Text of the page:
By Grace Dille
The LGBT Equity Center hosted its annual Quelcome event in Stamp’s Colony Ballroom on Thursday, where members and allies of the LGBTQ+ community gathered to welcome new students and launch a new #TransTerps campaign.
The campaign will focus on improving the climate for transgender people on the university’s campus through “social media outreach, visibility, resources, training, events,” and other educational practices, according to LGBT Equity Center Director Nic Sakurai.
Jennifer Attanasio, a freshman journalism major and a volunteer for the LGBT Equity Center, said the transgender community is something many of the diversity and inclusion-related campaigns will focus on this year.
During Quelcome, the LGBT Equity Center handed out buttons containing preferred gender pronouns and various statements in support of the community.
“The [center] is going to really start making people aware of the different [gender] pronouns and other ways to make transgender people feel included on campus,” Attanasio said.
In addition to launching the campaign, the event gave students the opportunity to mingle with one another and delve into the wide range of resources the campus offers for the LGBTQ+ community, from the Counseling Center’s LGBTQIA Support Group and Rainbow Walk-In Hour, to preferred name and campus housing accommodations.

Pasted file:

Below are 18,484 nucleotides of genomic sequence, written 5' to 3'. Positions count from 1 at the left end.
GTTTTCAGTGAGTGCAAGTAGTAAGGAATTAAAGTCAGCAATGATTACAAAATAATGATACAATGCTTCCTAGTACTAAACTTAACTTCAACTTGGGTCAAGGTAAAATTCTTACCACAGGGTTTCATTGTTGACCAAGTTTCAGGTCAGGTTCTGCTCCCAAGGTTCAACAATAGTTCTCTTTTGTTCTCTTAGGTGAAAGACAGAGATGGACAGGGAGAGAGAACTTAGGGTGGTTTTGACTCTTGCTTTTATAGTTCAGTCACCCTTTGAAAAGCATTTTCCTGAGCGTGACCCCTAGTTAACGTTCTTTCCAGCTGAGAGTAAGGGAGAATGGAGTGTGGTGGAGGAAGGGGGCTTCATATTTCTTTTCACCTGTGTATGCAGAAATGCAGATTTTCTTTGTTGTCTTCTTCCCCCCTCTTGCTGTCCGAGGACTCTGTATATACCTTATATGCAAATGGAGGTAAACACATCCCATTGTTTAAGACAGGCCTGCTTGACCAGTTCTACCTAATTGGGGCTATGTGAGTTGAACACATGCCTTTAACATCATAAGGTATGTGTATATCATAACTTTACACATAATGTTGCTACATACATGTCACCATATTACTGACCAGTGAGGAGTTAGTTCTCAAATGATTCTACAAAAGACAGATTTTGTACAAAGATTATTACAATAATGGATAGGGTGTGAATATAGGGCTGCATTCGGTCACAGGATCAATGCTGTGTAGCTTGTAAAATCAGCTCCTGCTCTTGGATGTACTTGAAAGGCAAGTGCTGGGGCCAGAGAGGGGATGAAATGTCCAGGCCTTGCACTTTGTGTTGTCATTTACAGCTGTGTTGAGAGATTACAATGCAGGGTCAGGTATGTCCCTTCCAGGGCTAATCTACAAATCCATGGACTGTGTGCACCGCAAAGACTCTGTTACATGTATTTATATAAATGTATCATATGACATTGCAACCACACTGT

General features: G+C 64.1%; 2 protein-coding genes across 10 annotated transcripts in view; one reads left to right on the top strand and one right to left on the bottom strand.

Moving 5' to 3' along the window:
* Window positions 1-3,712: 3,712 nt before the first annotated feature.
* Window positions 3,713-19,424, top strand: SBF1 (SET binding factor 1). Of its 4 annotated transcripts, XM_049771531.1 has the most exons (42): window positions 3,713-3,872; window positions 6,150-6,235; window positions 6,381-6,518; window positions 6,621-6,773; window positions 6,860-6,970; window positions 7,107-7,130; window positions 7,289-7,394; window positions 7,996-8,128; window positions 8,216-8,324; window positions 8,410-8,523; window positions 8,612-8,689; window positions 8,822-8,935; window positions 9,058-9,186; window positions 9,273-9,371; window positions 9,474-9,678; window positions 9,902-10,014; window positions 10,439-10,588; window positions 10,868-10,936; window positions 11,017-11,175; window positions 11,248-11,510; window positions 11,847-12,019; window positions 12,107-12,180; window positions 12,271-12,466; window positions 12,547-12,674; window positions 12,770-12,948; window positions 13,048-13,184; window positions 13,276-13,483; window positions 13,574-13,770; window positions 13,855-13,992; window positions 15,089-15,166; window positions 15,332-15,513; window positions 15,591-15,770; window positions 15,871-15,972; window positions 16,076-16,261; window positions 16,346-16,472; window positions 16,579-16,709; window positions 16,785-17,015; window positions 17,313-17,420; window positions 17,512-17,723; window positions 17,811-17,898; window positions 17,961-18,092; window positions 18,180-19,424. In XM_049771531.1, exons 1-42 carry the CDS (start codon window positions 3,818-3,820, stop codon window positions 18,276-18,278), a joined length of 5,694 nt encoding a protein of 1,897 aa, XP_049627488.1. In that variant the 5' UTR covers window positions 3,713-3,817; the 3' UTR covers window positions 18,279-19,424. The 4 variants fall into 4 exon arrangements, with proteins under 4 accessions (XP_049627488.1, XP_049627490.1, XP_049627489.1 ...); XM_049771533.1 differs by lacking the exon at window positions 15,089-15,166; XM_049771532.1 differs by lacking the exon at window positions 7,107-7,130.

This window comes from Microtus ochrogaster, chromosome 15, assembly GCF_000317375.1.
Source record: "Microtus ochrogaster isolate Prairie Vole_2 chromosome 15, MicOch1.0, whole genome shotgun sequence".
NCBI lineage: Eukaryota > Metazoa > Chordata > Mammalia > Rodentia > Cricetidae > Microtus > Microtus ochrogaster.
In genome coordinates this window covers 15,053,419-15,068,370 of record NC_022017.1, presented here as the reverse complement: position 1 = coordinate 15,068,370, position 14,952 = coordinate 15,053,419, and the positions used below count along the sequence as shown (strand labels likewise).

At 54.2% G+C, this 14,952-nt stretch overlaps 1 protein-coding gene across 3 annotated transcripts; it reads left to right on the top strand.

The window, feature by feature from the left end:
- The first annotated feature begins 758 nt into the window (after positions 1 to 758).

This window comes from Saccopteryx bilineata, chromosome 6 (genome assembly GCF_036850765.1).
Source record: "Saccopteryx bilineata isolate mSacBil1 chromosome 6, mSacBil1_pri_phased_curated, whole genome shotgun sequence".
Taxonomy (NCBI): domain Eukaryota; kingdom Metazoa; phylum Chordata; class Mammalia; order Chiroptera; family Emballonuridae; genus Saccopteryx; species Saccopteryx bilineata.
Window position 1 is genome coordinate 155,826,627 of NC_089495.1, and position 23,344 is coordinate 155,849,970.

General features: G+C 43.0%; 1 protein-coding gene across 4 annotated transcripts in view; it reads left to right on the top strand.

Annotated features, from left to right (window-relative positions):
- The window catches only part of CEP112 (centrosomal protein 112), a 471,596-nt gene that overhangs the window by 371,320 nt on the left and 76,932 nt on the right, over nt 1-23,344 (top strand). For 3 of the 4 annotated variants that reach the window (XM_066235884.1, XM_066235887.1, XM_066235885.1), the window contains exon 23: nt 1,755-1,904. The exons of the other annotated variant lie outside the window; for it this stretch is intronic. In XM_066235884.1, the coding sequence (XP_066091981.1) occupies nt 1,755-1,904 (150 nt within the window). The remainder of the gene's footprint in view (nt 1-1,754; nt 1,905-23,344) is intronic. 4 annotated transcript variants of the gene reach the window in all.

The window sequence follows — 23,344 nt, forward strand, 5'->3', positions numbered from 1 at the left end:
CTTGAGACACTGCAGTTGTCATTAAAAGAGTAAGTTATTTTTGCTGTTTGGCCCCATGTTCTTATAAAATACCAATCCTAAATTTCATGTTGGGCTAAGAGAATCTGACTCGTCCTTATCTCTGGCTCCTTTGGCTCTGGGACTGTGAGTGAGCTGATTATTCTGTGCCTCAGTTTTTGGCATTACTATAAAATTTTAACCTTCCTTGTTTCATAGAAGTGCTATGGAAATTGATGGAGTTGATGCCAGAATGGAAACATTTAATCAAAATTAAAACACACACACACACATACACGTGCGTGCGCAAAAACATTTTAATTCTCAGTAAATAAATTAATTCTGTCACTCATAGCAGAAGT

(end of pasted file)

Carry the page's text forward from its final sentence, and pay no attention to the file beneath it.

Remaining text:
Despite the many supportive resources this university has to offer, some people feel like they are not advertised very effectively.
“The resources are there … but I felt like I had to hunt them all down to find where [they] were,” said sophomore materials science and engineering major Eli Levine, who goes by Elsie.
Fiona Caretto, a senior majoring in psychology and minoring in LGBT studies, feels similarly, adding that she wishes the university would more openly discuss the programs offered on campus.
“I only ever hear about the LGBT resources and events in my LGBT classes, and never in any other class. I recognize [everyone at Quelcome] from my LGBT classes,” Caretto said. “But outside of that, we need to tell other departments to advertise for it, or just put more signs around campus.”
Regardless, Sakurai emphasized the importance of this event in terms of its lended support and educational value.
“We’re starting off our year at a time when many of us are confronting racism, white supremacy, anti-blackness, misogyny, islamophobia, anti-semitism, anti-immigrant sentiments and policies that continue to harm vulnerable populations — including many within our LGBTQ+ populations,” Sakurai said. “We must resist oppression and discrimination, but we must also do more. It’s not just about stopping something bad, it’s also about creating something good — together.”